A Great Dane lies in the grass.

If you’ve ever had a big meal and needed to change into a more comfortable pair of pants, you know that bloating is an uncomfortable feeling. Bloating in dogs is a much more serious condition than a brief period of discomfort in the stomach. Without the proper attention, this condition can be fatal. The team at Advantage Veterinary Center wants to arm you with the knowledge to recognize signs of bloat so you can get the necessary medical attention for your dog:

What Is Bloating in Dogs?

Bloat, or gastric dilatation-volvulus (GDV) complex, occurs when an excessive amount of air fills the stomach and physically prevents blood from moving from the legs and abdomen back to the heart. Without the ability to move through the body, this blood starts to pool and sends the dog’s body into shock.

This emergent condition can force the spleen and the pancreas to move and cuts off oxygen to these vital organs. When the pancreas is in need of blood flow, it releases a hormone that travels right to the heart and can stop it immediately. 

Why Bloat Happens

While veterinarians know there is a cause and effect relationship between the buildup of air in the stomach and the organs flipping, no one is truly sure which happens first and causes the other. It is very possible that the stomach flips first, which causes a buildup of air, or vice versa. What is very clear, however, is that bloating in dogs requires immediate medical attention or it could very quickly turn into a fatal condition.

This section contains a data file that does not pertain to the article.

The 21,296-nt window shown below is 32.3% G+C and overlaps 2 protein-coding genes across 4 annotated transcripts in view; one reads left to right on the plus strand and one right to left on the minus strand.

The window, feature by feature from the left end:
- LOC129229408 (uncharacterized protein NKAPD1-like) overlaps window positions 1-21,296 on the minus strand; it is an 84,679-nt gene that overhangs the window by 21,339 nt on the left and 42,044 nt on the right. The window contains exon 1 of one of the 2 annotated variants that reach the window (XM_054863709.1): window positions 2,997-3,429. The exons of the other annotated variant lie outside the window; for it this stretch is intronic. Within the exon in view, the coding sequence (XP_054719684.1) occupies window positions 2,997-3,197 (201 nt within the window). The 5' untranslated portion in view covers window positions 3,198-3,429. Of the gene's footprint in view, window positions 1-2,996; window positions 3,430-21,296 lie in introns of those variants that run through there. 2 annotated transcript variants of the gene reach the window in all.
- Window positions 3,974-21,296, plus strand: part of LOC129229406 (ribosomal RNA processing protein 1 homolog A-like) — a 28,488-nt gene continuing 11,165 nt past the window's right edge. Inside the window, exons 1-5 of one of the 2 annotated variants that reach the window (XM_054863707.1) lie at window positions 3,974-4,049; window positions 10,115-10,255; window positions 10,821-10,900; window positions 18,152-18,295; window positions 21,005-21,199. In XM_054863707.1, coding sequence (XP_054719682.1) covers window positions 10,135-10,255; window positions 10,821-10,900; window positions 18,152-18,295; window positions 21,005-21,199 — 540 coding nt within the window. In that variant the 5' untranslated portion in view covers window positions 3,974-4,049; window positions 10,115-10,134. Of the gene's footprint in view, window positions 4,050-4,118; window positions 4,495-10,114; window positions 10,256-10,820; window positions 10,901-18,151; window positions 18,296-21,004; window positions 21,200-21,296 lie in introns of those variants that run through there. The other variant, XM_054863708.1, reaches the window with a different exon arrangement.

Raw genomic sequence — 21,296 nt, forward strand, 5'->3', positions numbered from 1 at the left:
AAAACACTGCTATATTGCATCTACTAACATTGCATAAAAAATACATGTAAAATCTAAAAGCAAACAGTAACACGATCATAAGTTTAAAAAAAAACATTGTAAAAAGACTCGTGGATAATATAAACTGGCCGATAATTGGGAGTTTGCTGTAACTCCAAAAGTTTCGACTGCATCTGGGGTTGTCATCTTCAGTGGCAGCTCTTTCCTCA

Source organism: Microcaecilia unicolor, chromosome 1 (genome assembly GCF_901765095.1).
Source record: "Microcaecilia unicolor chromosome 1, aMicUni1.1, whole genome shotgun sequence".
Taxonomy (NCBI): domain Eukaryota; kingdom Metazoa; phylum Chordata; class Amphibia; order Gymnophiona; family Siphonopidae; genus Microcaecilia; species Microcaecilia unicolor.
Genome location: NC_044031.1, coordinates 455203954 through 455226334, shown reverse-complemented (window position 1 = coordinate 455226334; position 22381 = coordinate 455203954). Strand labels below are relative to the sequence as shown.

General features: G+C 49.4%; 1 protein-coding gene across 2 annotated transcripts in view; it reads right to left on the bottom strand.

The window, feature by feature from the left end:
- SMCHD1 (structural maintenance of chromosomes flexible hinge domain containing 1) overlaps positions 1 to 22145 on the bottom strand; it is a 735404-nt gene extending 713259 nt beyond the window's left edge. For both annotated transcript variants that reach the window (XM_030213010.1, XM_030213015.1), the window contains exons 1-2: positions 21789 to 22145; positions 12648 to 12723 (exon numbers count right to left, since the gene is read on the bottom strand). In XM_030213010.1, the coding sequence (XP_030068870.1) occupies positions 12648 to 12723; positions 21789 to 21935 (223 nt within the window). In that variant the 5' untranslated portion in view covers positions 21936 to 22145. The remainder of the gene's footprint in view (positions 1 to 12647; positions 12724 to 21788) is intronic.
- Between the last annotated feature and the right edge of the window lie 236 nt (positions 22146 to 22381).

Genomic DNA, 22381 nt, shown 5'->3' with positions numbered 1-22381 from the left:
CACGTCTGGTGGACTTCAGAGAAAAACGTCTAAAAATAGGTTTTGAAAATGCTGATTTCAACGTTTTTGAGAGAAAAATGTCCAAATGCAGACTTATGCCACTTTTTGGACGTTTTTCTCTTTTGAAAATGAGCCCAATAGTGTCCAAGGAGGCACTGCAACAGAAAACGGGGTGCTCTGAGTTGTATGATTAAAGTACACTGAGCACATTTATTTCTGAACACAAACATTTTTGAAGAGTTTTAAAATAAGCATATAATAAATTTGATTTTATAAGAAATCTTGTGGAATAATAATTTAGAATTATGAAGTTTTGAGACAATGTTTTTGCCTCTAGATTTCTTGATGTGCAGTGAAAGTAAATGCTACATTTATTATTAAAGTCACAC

How To Spot Bloat

When it comes to bloating in dogs, every second counts. This condition could go from problematic to fatal in just a few hours, which is why it is imperative to get into the veterinarian if you notice any of the following symptoms:

  • An enlargement of the abdomen
  • Retching
  • Excessive salivation
  • Restlessness
  • Pain when pressing on the belly (could present as whining)

Breeds More Likely To Deal With Bloat

Certain dog breeds are more susceptible to bloat. Dogs that have long, yet narrow chests tend to deal with bloat more than other breeds. This includes Great Danes, St. Bernards, Irish Setters, Dobermans, and other large breeds. If there is a family history of bloat, there is a higher chance that a dog will experience it at some point. Talk to your veterinarian if you think your dog might have a high risk of dealing with bloat.

If you suspect that your dog is suffering from bloat, please call your veterinary team at Advantage Veterinary Center as soon as possible at (636) 677-9790.